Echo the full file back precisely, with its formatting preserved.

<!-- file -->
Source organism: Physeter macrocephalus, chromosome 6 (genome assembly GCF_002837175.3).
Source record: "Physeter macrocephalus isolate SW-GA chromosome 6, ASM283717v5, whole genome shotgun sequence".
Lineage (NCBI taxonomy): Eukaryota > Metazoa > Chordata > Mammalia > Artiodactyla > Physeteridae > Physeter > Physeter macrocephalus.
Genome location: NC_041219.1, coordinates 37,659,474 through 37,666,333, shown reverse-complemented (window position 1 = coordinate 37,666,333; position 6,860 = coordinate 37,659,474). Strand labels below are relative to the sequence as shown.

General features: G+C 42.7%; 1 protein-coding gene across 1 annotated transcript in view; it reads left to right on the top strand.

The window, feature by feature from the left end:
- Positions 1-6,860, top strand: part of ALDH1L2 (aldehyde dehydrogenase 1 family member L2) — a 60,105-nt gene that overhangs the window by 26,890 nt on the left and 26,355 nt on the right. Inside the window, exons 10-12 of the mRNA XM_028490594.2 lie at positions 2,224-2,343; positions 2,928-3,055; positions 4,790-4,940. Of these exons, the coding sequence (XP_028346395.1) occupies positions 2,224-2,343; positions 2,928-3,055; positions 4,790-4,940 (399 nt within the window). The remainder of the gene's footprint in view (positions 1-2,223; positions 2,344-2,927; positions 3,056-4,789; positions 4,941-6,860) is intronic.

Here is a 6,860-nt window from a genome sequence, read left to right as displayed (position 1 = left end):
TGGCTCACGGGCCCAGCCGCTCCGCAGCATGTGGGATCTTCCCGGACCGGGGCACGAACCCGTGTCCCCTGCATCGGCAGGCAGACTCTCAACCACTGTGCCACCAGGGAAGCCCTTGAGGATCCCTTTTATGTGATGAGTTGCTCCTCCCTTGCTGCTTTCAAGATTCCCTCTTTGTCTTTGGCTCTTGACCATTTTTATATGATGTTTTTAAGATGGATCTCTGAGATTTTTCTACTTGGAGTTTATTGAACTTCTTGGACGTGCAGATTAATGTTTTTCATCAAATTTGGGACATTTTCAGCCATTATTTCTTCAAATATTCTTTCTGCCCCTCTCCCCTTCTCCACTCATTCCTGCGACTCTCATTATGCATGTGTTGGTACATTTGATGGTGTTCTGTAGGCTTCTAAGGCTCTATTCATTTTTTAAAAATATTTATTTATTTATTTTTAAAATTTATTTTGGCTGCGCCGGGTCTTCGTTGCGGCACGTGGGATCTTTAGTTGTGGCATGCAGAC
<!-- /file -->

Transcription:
Source organism: Physeter macrocephalus, chromosome 6 (genome assembly GCF_002837175.3).
Source record: "Physeter macrocephalus isolate SW-GA chromosome 6, ASM283717v5, whole genome shotgun sequence".
Lineage (NCBI taxonomy): Eukaryota > Metazoa > Chordata > Mammalia > Artiodactyla > Physeteridae > Physeter > Physeter macrocephalus.
Genome location: NC_041219.1, coordinates 37,659,474 through 37,666,333, shown reverse-complemented (window position 1 = coordinate 37,666,333; position 6,860 = coordinate 37,659,474). Strand labels below are relative to the sequence as shown.

General features: G+C 42.7%; 1 protein-coding gene across 1 annotated transcript in view; it reads left to right on the top strand.

The window, feature by feature from the left end:
- Positions 1-6,860, top strand: part of ALDH1L2 (aldehyde dehydrogenase 1 family member L2) — a 60,105-nt gene that overhangs the window by 26,890 nt on the left and 26,355 nt on the right. Inside the window, exons 10-12 of the mRNA XM_028490594.2 lie at positions 2,224-2,343; positions 2,928-3,055; positions 4,790-4,940. Of these exons, the coding sequence (XP_028346395.1) occupies positions 2,224-2,343; positions 2,928-3,055; positions 4,790-4,940 (399 nt within the window). The remainder of the gene's footprint in view (positions 1-2,223; positions 2,344-2,927; positions 3,056-4,789; positions 4,941-6,860) is intronic.

Here is a 6,860-nt window from a genome sequence, read left to right as displayed (position 1 = left end):
TGGCTCACGGGCCCAGCCGCTCCGCAGCATGTGGGATCTTCCCGGACCGGGGCACGAACCCGTGTCCCCTGCATCGGCAGGCAGACTCTCAACCACTGTGCCACCAGGGAAGCCCTTGAGGATCCCTTTTATGTGATGAGTTGCTCCTCCCTTGCTGCTTTCAAGATTCCCTCTTTGTCTTTGGCTCTTGACCATTTTTATATGATGTTTTTAAGATGGATCTCTGAGATTTTTCTACTTGGAGTTTATTGAACTTCTTGGACGTGCAGATTAATGTTTTTCATCAAATTTGGGACATTTTCAGCCATTATTTCTTCAAATATTCTTTCTGCCCCTCTCCCCTTCTCCACTCATTCCTGCGACTCTCATTATGCATGTGTTGGTACATTTGATGGTGTTCTGTAGGCTTCTAAGGCTCTATTCATTTTTTAAAAATATTTATTTATTTATTTTTAAAATTTATTTTGGCTGCGCCGGGTCTTCGTTGCGGCACGTGGGATCTTTAGTTGTGGCATGCAGAC